Inflation has been benign in Brazil. In its latest reading for September, it rose 2.5% from a year ago, which is below the central bank’s target of 4.5% plus or minus 1.5%. There are wide-ranging expectations regarding the Selic to be reduced to 7% by the end of this year.
In all likelihood, these expectations will materialize. However, the central bank has already expressed that future rate cuts could be gradual.
Given that the reduction of the Selic to 7% is largely expected, it is already priced into its bonds. At this juncture, aggressive rate cuts in 2018 are not expected and investors in the country’s bonds would need to focus on developments on the political front to drive bond yields once the rate cut cycle draws to a close.
Monetary policy easing in Peru this year has been aimed at spurring economic growth. The country’s economy had grown at a less-than-expected 2.4% pace in Q2 2017 after posting a 2.1% rate in the first quarter.
Inflation has stood at 3.04% in May, higher than the 1-3% range that the Banco Central de Reserve del Peru targets, but the reserve rate was still slashed for the first time this year. Though this seems counterintuitive, it was needed to support the economy and was made possible by views that the factors putting upward pressure on inflation were transitory.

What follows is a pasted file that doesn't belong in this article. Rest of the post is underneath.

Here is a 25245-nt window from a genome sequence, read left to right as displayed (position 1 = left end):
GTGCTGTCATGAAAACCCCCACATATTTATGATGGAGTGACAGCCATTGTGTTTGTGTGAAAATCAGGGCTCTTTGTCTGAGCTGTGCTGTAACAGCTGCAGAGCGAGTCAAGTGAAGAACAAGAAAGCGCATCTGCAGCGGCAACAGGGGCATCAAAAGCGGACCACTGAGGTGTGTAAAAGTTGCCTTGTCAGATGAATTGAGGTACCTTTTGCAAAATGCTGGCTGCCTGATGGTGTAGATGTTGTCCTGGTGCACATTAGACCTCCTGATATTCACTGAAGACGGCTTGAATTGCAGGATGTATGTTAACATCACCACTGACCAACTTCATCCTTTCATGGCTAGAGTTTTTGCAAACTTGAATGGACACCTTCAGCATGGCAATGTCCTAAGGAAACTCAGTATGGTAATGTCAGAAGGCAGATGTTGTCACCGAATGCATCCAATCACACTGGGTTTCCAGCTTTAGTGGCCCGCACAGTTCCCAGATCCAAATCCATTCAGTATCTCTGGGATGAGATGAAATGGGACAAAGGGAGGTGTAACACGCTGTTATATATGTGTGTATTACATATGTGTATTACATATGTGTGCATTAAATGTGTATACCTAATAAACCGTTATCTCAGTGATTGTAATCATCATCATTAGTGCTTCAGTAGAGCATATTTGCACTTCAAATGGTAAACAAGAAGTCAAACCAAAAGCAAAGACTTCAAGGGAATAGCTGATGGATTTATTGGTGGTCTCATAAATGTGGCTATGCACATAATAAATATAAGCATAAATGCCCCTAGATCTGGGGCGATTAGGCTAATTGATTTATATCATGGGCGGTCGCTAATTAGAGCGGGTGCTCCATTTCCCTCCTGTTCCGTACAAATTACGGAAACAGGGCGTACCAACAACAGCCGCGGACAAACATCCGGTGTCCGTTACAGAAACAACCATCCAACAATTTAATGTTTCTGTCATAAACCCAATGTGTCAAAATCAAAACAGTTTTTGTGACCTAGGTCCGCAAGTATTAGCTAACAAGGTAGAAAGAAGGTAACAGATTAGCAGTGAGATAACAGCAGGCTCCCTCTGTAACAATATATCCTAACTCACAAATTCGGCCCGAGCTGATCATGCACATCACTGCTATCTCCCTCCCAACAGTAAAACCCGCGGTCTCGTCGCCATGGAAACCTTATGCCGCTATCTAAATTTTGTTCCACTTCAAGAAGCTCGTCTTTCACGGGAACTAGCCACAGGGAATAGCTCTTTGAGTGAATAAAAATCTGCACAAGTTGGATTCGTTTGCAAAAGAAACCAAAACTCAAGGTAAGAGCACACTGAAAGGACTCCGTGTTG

Another indicator which helped the central bank reduce rates was the strength of the Peruvian sol against the US dollar. A stronger domestic currency increases the returns on local currency-denominated bonds when converted to dollars.
Similar to Brazil, the Peruvian central bank may be close to ending the rate reduction cycle. However, it can still consider cutting rates once either this year or the beginning of the next year depending on how inflation moves in response to the most recent rate cut. Inflation slowed to 2.94% in September, and if the impact of the intermittent rise in food prices is only transitory, one more rate cut may be in the offing.
Chile and Colombia
Unlike Brazil and Peru, monetary policy easing may have come to a close for now for both Chile and Colombia.
Chile’s Monetary Policy Rate was last slashed in May, and even though inflation remains benign at 1.5% in September, lower than its 3% target, moderation in the central bank’s stance indicates that until essential, further rate reductions may not be considered.
In its May policy statement, the Banco Central de Chile sounded neutral on further rate cuts by pledging to remain flexible about monetary policy. This was a major change from consideration of additional easing in the April statement, and easing being necessary given market conditions in the March statement.
However, the central bank has headroom to reduce rates further if conditions warrant in 2018.
As far as Colombia is concerned, the Banco Central de la Republica de Colombia may like to see the effect of the rate cut at the end of August on the economy. A bounce back in economic growth may reduce the necessity to ease policy rates further.